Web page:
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Sightsavers from the field

Education, not discrimination: Malawi’s inclusive pre-schools

An inclusive education project in Malawi is challenging stigma and changing lives by enabling young children with disabilities to attend pre-school alongside their peers.

September 2021
A group of young children playing on a climbing frame outside a school

To mark International Literacy Day we’re sharing updates from Malawi, where a Sightsavers programme is enabling younger children with disabilities to attend pre-school, changing attitudes about disability across the community.

Supported by players of People’s Postcode Lottery, Sightsavers and its partners are working with more than 40 community childcare centres in Malawi to provide inclusive early childhood education. As part of the three-year project, which began in April 2020, young children with disabilities are being supported to attend pre-school where they can learn, play and develop alongside their peers.

Volunteer caregivers at the centres have been trained so that they can adapt their teaching and play styles to support children with different needs. Alongside basic literacy and numeracy, children also learn about their rights and prepare for the transition to primary school.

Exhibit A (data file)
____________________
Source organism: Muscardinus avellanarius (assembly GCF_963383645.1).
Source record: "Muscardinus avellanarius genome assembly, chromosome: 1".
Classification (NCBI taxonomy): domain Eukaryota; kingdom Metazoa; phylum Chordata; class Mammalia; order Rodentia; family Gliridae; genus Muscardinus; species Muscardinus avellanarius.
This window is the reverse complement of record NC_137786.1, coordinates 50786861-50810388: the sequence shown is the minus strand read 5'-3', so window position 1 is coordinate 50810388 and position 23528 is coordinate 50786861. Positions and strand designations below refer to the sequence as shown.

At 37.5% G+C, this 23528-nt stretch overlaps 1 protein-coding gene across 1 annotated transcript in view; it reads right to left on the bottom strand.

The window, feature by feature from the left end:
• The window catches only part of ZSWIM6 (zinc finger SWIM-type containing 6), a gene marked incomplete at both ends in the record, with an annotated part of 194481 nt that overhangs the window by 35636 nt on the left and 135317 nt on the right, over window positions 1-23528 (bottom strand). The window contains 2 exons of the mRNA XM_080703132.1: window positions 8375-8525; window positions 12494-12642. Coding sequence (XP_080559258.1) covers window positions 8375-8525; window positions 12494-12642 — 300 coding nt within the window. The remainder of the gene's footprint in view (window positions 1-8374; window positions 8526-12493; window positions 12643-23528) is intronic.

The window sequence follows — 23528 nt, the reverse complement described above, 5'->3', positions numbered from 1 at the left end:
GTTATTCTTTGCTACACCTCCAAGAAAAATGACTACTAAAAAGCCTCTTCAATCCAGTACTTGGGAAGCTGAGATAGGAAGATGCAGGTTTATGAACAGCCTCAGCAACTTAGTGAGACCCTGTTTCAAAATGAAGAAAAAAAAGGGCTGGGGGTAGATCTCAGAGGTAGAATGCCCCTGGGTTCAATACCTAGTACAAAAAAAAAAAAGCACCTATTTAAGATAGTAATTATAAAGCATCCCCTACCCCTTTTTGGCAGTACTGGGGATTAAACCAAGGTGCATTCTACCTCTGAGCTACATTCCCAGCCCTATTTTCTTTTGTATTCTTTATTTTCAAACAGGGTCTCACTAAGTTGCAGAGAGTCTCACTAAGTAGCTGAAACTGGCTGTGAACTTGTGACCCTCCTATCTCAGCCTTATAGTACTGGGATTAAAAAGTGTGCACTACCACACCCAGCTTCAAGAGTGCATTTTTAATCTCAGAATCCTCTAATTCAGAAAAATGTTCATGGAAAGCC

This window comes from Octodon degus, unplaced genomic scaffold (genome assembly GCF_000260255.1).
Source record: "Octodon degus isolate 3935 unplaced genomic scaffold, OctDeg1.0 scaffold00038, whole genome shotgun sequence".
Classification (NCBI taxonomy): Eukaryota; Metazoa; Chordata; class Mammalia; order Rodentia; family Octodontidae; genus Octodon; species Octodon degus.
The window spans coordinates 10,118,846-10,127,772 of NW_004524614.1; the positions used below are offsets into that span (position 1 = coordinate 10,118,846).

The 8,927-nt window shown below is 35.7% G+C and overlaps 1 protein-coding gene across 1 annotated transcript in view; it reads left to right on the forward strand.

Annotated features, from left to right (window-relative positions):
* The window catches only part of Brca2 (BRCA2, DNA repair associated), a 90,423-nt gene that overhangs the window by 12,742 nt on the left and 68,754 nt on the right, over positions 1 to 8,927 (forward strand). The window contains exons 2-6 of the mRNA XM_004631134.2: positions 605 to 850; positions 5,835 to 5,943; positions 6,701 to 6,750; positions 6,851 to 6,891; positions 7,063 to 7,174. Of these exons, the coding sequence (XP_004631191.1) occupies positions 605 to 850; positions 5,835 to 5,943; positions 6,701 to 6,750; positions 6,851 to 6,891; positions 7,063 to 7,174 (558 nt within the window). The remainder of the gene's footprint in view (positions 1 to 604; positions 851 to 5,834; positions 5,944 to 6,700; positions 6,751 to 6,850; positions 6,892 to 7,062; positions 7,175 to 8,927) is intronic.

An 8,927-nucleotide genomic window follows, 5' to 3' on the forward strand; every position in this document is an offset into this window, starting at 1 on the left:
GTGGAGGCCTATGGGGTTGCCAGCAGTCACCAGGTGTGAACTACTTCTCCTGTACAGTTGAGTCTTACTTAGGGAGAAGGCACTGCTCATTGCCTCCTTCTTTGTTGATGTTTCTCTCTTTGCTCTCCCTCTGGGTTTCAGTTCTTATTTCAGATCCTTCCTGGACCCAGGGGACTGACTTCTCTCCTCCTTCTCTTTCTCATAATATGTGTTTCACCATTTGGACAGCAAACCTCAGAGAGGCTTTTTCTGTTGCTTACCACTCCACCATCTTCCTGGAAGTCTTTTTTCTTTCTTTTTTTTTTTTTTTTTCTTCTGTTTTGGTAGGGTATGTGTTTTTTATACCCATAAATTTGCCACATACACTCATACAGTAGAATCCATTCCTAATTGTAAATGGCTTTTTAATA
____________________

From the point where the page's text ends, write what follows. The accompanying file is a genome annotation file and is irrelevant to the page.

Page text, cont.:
Nolah Chakoma, a caregiver at the James centre in Ntcheu, explains the importance of children learning together. “This inclusive education will enable children to become familiar with each other and accept one another in later stages of life without discrimination,” she explains.

Gladys reading out loud to her classmates at school

About International Literacy Day

Held each year on 8 September, the event was founded in 1967 to remind the public of the importance of literacy as a matter of dignity and human rights.

Read more: Unesco.org

How the project is making a difference

A man pushing an adapted bicycle with a child sitting on a seat at the back

Providing transport

Many disabled children are unable to go to school because of the lack of accessible transport, with some parents having to carry their child long distances. Sightsavers has provided adapted bikes and wheelchairs so more children can get to school.

Young children sitting in a circle outside being taught vowels by their caregiver

Growing food

To increase the project’s sustainability, community gardens have been set up alongside the childcare centres. Both children and community members have learned about farming, and the gardens provide children with a nutritious porridge breakfast.